Categorized | Healthy Lifestyle

Medications, medical conditions, and cataracts

By Santiago Villazon

A cataract is the clouding of the crystalline lens in one’s eye. Cataracts can occur in one or both eyes. Symptoms include blurring of the vision, increasing glare/halos while driving at night, changes in color perception and increasing difficulty reading (even with glasses).

Often they develop slowly over years — and at other times they can abruptly impact a patient’s functioning. In the United States, approximately 50 percent of people aged 65 or more have some degree of clouding of the natural lens. Each year in the United States, over 3 million cataract surgeries are performed to help correct the visual loss from cataracts.

What are the risk factors for developing cataracts?

•Age is the number one risk factor (though cataracts can develop at any age). The average age of a cataract surgery patient is around 70.

•Certain medical conditions such as diabetes also increase the risk of developing a cataract.

•Genetics (having a close relative who develops a cataract at a younger age) is also a risk factor.

•The environment can also accelerate cataract development, such as ultraviolet exposure from the sun. Wearing sunglasses (with UV protection) and a hat can potentially help block the harmful ultraviolet rays.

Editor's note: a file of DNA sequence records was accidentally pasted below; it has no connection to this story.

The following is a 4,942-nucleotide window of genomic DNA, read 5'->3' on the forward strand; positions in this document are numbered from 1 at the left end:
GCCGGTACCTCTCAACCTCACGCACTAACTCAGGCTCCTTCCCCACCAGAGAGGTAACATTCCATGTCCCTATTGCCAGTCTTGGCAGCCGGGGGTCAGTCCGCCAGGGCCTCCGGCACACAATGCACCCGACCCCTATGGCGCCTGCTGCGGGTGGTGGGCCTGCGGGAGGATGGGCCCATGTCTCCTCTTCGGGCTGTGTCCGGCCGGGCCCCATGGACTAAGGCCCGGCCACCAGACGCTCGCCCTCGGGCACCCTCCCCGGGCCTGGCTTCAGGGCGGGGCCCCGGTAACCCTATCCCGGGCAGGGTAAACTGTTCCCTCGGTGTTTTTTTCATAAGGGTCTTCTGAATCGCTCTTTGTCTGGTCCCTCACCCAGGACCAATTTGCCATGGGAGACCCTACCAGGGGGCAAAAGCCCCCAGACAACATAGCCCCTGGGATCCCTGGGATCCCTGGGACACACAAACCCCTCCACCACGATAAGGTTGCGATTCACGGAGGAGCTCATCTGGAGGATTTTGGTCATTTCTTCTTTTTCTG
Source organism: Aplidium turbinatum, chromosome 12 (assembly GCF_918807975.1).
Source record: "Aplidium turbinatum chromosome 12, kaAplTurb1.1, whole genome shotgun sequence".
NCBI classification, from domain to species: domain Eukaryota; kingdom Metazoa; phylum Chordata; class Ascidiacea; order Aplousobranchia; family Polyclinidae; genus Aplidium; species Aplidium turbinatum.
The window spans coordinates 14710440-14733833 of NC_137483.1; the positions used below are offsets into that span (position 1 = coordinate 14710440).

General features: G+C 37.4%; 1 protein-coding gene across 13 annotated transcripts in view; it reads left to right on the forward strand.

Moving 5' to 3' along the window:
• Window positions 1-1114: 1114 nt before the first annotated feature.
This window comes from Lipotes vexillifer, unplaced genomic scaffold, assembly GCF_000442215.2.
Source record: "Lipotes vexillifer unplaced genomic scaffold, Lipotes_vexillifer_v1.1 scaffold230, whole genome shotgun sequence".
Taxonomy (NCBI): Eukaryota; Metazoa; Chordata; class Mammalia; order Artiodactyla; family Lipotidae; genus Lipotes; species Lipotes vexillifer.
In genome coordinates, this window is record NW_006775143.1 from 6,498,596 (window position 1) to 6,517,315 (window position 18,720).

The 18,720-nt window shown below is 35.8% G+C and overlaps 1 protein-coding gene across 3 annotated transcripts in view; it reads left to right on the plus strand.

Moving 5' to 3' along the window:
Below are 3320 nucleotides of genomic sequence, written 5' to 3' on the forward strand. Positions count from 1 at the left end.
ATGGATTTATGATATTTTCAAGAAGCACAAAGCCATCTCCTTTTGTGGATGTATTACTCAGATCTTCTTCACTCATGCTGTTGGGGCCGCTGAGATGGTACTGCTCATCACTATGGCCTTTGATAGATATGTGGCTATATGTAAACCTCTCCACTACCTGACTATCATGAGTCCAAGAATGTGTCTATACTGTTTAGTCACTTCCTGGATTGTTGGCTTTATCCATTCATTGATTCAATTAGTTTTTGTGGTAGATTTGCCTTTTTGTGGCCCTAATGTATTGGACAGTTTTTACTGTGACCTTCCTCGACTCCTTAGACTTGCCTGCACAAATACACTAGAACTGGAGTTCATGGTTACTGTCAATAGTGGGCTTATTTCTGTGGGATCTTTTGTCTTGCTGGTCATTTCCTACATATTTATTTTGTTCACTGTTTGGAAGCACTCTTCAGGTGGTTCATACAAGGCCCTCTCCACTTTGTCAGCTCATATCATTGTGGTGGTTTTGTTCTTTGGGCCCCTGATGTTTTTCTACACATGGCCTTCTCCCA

•Poor nutrition is also a risk factor. A diet rich in antioxidants with plenty of fruits and vegetables as well as lower carbohydrates can potentially slow cataract progression.

•Certain medications, such as steroids, estrogen and certain antidepressants can increase the risk of cataract formation.

•Smoking has clearly been shown to increase the risk of cataract development as well as other eye diseases such as age related macular degeneration. (Another reason to quit.)

Before discontinuing any medication or undergoing any change in diet or exercise, be sure to consult with your primary care doctor.

A complete eye exam is recommended every one to two years to be sure your eye is screened for ocular conditions such as cataracts, glaucoma, or macular degeneration that can lead to visual loss and functioning.

Santiago Villazon, M.D. is a cataract surgeon with Eye Care and Laser Surgery of Newton-Wellesley. He can be reached at 617-796-EYES (3937), 2000 Washington Street, Suite 548-White, Newton. Learn more at Articles from previous issues can be read at

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